Pitha – a Bengali style sweet dumpling. Narkeler pitha – dumpling filled with coconut and date sap. Usually the dough is made with rice flour and water(?), filled with the coconut mixture, then deep fried. I never learned how to make pitha, but I did teach myself how to make hand pies.
This is the story of how a typo turned into an entree. In Whatsapp group of fellow moms, coordinating the dishes of a potluck, someone offered up a Samoa cake. Misreading that for “Samosa Cake” many of the moms jumped at the prospect: “Samosa cake?! What’s a Samosa Cake?! I want to try it!!”. After clarifying the mix up, some ideas were thrown around as to what a samosa cake would look like. I immediately thought of layers of phyllo dough stacked with a samosa meat mixture, baked and cut in slices. When I looked up for recipes that would meet these requirements, I pulled together elements from a Borek recipe (Turkish layered meat pastry), an Egyptian meat pie, and the filling from a Yemeni Samboosa. There are cubanelle or italian frying peppers here for flavor, often seen in Turkish recipes. There’s tomato paste from the samboosa recipe, an ingredient that is necessary for any red meat dish, in my humble opinion. And the whole layering and baking technique pulls from Egyptian meat pie recipe.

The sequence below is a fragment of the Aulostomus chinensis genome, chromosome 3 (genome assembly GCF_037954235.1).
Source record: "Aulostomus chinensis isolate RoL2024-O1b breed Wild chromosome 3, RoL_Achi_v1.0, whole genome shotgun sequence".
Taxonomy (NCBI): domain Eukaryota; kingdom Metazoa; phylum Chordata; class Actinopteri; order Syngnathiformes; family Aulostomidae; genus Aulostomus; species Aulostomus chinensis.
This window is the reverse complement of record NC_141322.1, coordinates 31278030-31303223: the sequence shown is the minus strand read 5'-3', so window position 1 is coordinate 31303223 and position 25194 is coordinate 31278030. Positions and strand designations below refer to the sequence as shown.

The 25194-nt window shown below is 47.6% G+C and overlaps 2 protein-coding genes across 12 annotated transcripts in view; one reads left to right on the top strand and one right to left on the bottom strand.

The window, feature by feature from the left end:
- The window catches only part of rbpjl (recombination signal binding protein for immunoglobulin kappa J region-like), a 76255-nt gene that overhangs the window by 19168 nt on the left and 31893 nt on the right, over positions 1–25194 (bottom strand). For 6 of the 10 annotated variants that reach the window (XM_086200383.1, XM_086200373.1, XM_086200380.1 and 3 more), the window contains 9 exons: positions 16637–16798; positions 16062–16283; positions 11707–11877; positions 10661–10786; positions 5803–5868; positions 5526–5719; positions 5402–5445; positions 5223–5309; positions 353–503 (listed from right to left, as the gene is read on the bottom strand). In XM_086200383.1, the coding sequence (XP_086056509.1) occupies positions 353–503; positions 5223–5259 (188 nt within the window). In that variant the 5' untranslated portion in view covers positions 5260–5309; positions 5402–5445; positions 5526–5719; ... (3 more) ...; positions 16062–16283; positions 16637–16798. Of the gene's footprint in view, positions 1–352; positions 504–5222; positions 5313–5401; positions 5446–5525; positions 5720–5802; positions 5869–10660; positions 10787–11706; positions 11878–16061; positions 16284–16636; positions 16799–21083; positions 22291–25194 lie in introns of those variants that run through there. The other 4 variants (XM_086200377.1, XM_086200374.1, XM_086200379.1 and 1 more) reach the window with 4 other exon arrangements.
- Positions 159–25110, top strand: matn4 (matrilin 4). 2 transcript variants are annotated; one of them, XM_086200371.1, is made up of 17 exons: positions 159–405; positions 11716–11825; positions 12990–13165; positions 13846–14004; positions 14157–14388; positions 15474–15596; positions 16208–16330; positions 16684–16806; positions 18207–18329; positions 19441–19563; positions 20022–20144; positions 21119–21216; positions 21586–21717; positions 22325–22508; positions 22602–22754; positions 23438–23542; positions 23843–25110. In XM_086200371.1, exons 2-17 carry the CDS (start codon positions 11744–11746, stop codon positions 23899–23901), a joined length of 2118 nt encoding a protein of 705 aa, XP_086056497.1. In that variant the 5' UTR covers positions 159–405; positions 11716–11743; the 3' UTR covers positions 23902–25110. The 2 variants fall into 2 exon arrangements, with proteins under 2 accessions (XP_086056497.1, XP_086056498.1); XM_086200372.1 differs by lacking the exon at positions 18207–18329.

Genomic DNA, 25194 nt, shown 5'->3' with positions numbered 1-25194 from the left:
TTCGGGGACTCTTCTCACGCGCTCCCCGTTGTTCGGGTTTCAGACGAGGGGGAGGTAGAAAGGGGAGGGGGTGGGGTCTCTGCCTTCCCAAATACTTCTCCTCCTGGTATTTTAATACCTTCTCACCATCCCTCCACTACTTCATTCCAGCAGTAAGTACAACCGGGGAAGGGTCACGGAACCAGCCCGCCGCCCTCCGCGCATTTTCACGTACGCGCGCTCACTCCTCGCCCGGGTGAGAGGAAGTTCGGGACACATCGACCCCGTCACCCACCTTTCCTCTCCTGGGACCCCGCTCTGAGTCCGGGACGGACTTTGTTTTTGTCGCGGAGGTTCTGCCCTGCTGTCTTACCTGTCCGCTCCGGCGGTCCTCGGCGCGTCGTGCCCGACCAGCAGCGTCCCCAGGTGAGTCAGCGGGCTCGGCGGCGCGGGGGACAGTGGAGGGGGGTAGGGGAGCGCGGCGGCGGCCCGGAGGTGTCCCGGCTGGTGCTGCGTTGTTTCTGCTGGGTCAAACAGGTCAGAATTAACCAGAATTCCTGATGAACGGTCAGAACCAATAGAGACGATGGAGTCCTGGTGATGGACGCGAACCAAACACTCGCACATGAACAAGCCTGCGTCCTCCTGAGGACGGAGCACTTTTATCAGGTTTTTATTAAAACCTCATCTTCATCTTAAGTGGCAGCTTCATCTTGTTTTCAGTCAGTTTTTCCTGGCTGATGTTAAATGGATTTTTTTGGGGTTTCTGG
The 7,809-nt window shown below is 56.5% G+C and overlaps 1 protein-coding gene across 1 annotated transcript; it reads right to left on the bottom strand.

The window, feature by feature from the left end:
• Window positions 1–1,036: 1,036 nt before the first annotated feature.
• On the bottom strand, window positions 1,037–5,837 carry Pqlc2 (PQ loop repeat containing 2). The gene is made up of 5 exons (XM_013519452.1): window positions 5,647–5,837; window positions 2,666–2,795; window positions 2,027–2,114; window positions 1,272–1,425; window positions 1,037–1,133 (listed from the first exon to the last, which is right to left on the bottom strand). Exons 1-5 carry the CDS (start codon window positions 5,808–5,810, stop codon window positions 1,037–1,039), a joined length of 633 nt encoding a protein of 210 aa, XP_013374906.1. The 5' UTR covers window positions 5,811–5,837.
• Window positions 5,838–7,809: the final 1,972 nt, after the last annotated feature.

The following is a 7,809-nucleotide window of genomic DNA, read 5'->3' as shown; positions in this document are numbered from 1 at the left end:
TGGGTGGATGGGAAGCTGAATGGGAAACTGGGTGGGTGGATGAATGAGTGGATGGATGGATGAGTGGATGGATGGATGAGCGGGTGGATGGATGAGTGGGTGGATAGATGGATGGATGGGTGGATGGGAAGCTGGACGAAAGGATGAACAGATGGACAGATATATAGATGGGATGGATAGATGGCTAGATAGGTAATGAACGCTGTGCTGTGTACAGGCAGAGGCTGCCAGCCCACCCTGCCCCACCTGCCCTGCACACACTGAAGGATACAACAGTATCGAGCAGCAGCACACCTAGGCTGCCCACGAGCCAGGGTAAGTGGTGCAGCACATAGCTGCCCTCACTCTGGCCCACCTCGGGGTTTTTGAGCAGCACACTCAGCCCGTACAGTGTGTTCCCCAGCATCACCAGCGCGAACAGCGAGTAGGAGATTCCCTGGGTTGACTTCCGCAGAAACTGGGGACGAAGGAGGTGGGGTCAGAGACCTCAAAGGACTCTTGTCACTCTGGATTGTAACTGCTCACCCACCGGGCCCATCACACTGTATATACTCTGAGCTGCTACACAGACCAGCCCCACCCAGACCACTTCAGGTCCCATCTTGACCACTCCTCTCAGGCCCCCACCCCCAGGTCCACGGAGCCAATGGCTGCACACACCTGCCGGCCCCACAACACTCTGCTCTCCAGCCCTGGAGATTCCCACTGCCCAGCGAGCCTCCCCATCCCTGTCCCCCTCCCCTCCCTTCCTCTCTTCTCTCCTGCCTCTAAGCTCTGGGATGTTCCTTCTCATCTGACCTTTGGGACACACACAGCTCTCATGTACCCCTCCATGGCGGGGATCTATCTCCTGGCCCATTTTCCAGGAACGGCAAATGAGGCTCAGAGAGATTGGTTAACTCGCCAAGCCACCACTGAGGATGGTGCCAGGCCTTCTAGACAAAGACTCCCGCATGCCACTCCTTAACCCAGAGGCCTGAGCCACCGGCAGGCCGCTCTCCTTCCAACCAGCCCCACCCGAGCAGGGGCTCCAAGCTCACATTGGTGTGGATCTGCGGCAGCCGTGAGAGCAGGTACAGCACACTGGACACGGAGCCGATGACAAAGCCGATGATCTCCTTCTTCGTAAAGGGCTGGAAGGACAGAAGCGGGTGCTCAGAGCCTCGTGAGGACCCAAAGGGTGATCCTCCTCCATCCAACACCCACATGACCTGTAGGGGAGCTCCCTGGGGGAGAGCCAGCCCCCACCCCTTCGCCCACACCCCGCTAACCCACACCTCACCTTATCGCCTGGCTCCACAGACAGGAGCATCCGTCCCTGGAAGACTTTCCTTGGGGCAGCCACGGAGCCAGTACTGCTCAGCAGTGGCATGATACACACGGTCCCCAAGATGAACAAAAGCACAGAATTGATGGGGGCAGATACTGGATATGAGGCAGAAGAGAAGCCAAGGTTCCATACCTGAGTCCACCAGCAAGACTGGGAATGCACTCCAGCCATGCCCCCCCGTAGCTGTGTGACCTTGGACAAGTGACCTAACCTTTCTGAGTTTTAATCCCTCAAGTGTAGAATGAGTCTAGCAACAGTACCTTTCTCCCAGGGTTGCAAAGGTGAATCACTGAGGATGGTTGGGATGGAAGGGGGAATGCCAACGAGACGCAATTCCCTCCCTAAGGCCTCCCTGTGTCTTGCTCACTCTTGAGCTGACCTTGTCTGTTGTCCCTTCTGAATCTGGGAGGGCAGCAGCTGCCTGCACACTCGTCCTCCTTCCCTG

I gave into peer pressure, guys. When the first ramps popped up in my instagram feed, I rushed to the Union Square Green Market to pick some up. Not too long after, I picked up some rhubarb without much idea about what I was going to do with it. I am all about eating seasonal foods, local, humane, natural, sustainable, etc. But sometimes the thing that’s in season isn’t exactly worth all the hype. Ramps are great and all. If you are less familiar with them, they are a green leafy vegetable available for a few short weeks in spring. They are sold leaves, stalk, bulb and all and have a lovely mild onion flavor. I loved them first time I used them, as a topping on my homemade pizza. More recently, I chopped them up and stewed them with some tomatoes. I even bought a ramp pesto that works wonders on a tomato mozzarella panino.
But I thought part of the point of seasonal foods was that they would be a bit more affordable? Because of their limited availability these items can be incredibly marked up. I vow for next year (and for later on this year), to wait until the end of a crop’s season to buy them. After the hype dies down, so does the price. And that, my friends, is how I internalize Supply and Demand (take that AP Microeconomics). I’m not posting an original recipe here today. I worked off a Smitten Kitchen recipe and am sharing my experience as a novice in hand pie assembly. This is after all a Web-Log. I am logging my forays into new foods and techniques. Observation 1: Mamma mia that’s a lot of butter. 3 sticks. That’s an amount usually reserved for Ina’s Pecan Bars or the frosting for a 2 layer cake.